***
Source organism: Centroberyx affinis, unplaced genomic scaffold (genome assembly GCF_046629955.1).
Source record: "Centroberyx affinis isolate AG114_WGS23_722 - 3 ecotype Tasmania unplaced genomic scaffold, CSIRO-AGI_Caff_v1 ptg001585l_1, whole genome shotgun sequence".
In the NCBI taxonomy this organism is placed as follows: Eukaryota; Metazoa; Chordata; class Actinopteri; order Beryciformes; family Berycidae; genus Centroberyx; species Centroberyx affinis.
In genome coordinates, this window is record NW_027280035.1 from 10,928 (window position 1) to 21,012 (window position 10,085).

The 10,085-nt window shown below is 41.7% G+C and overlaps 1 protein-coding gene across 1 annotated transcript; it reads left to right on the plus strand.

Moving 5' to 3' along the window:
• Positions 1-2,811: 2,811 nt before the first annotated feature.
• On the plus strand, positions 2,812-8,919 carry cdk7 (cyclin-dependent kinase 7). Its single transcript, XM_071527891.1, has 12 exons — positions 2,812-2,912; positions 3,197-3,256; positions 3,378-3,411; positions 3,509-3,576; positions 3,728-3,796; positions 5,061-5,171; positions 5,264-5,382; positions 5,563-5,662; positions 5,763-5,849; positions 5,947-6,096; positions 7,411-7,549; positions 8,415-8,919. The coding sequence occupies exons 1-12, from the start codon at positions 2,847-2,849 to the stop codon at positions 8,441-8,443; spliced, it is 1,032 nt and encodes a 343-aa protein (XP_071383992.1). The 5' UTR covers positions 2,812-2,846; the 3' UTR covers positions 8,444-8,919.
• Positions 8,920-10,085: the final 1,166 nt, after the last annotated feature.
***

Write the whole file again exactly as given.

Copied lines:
Source organism: Centroberyx affinis, unplaced genomic scaffold (genome assembly GCF_046629955.1).
Source record: "Centroberyx affinis isolate AG114_WGS23_722 - 3 ecotype Tasmania unplaced genomic scaffold, CSIRO-AGI_Caff_v1 ptg001585l_1, whole genome shotgun sequence".
In the NCBI taxonomy this organism is placed as follows: Eukaryota; Metazoa; Chordata; class Actinopteri; order Beryciformes; family Berycidae; genus Centroberyx; species Centroberyx affinis.
In genome coordinates, this window is record NW_027280035.1 from 10,928 (window position 1) to 21,012 (window position 10,085).

The 10,085-nt window shown below is 41.7% G+C and overlaps 1 protein-coding gene across 1 annotated transcript; it reads left to right on the plus strand.

Moving 5' to 3' along the window:
• Positions 1-2,811: 2,811 nt before the first annotated feature.
• On the plus strand, positions 2,812-8,919 carry cdk7 (cyclin-dependent kinase 7). Its single transcript, XM_071527891.1, has 12 exons — positions 2,812-2,912; positions 3,197-3,256; positions 3,378-3,411; positions 3,509-3,576; positions 3,728-3,796; positions 5,061-5,171; positions 5,264-5,382; positions 5,563-5,662; positions 5,763-5,849; positions 5,947-6,096; positions 7,411-7,549; positions 8,415-8,919. The coding sequence occupies exons 1-12, from the start codon at positions 2,847-2,849 to the stop codon at positions 8,441-8,443; spliced, it is 1,032 nt and encodes a 343-aa protein (XP_071383992.1). The 5' UTR covers positions 2,812-2,846; the 3' UTR covers positions 8,444-8,919.
• Positions 8,920-10,085: the final 1,166 nt, after the last annotated feature.